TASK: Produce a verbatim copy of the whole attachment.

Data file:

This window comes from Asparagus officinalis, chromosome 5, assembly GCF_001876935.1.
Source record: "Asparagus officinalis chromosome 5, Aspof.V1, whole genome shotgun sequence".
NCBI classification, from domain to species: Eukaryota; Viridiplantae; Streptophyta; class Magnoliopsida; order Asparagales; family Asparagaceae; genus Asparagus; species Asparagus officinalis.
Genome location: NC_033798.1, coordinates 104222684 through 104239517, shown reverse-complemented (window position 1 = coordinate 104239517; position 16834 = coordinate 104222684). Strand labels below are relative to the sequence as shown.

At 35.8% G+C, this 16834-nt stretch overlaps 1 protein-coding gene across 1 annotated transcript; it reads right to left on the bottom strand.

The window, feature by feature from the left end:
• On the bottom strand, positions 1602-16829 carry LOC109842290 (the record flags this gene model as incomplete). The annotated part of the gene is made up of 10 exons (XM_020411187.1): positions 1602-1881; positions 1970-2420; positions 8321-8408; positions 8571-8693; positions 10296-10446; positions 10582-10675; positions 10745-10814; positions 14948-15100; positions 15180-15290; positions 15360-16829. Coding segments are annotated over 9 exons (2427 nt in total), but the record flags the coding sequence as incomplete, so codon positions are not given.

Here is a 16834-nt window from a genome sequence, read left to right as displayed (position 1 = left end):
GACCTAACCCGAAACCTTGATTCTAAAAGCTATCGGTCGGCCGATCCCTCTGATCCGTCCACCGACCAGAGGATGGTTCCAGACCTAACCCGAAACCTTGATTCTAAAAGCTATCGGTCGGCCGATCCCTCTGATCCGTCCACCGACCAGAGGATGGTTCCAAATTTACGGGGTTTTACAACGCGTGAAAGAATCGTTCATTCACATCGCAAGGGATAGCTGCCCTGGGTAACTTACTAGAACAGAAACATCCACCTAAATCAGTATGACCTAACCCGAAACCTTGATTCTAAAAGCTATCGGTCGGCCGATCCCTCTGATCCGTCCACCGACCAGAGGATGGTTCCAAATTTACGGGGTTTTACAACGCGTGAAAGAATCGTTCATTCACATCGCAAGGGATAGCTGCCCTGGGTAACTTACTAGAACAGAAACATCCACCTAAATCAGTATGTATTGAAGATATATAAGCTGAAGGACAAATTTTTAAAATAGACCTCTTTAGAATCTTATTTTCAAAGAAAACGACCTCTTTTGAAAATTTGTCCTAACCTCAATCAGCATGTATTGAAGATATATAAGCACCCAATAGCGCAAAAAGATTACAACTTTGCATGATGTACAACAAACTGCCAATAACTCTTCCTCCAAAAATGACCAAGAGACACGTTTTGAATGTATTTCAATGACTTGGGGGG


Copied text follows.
This window comes from Asparagus officinalis, chromosome 5, assembly GCF_001876935.1.
Source record: "Asparagus officinalis chromosome 5, Aspof.V1, whole genome shotgun sequence".
NCBI classification, from domain to species: Eukaryota; Viridiplantae; Streptophyta; class Magnoliopsida; order Asparagales; family Asparagaceae; genus Asparagus; species Asparagus officinalis.
Genome location: NC_033798.1, coordinates 104222684 through 104239517, shown reverse-complemented (window position 1 = coordinate 104239517; position 16834 = coordinate 104222684). Strand labels below are relative to the sequence as shown.

At 35.8% G+C, this 16834-nt stretch overlaps 1 protein-coding gene across 1 annotated transcript; it reads right to left on the bottom strand.

The window, feature by feature from the left end:
• On the bottom strand, positions 1602-16829 carry LOC109842290 (the record flags this gene model as incomplete). The annotated part of the gene is made up of 10 exons (XM_020411187.1): positions 1602-1881; positions 1970-2420; positions 8321-8408; positions 8571-8693; positions 10296-10446; positions 10582-10675; positions 10745-10814; positions 14948-15100; positions 15180-15290; positions 15360-16829. Coding segments are annotated over 9 exons (2427 nt in total), but the record flags the coding sequence as incomplete, so codon positions are not given.

Here is a 16834-nt window from a genome sequence, read left to right as displayed (position 1 = left end):
GACCTAACCCGAAACCTTGATTCTAAAAGCTATCGGTCGGCCGATCCCTCTGATCCGTCCACCGACCAGAGGATGGTTCCAGACCTAACCCGAAACCTTGATTCTAAAAGCTATCGGTCGGCCGATCCCTCTGATCCGTCCACCGACCAGAGGATGGTTCCAAATTTACGGGGTTTTACAACGCGTGAAAGAATCGTTCATTCACATCGCAAGGGATAGCTGCCCTGGGTAACTTACTAGAACAGAAACATCCACCTAAATCAGTATGACCTAACCCGAAACCTTGATTCTAAAAGCTATCGGTCGGCCGATCCCTCTGATCCGTCCACCGACCAGAGGATGGTTCCAAATTTACGGGGTTTTACAACGCGTGAAAGAATCGTTCATTCACATCGCAAGGGATAGCTGCCCTGGGTAACTTACTAGAACAGAAACATCCACCTAAATCAGTATGTATTGAAGATATATAAGCTGAAGGACAAATTTTTAAAATAGACCTCTTTAGAATCTTATTTTCAAAGAAAACGACCTCTTTTGAAAATTTGTCCTAACCTCAATCAGCATGTATTGAAGATATATAAGCACCCAATAGCGCAAAAAGATTACAACTTTGCATGATGTACAACAAACTGCCAATAACTCTTCCTCCAAAAATGACCAAGAGACACGTTTTGAATGTATTTCAATGACTTGGGGGG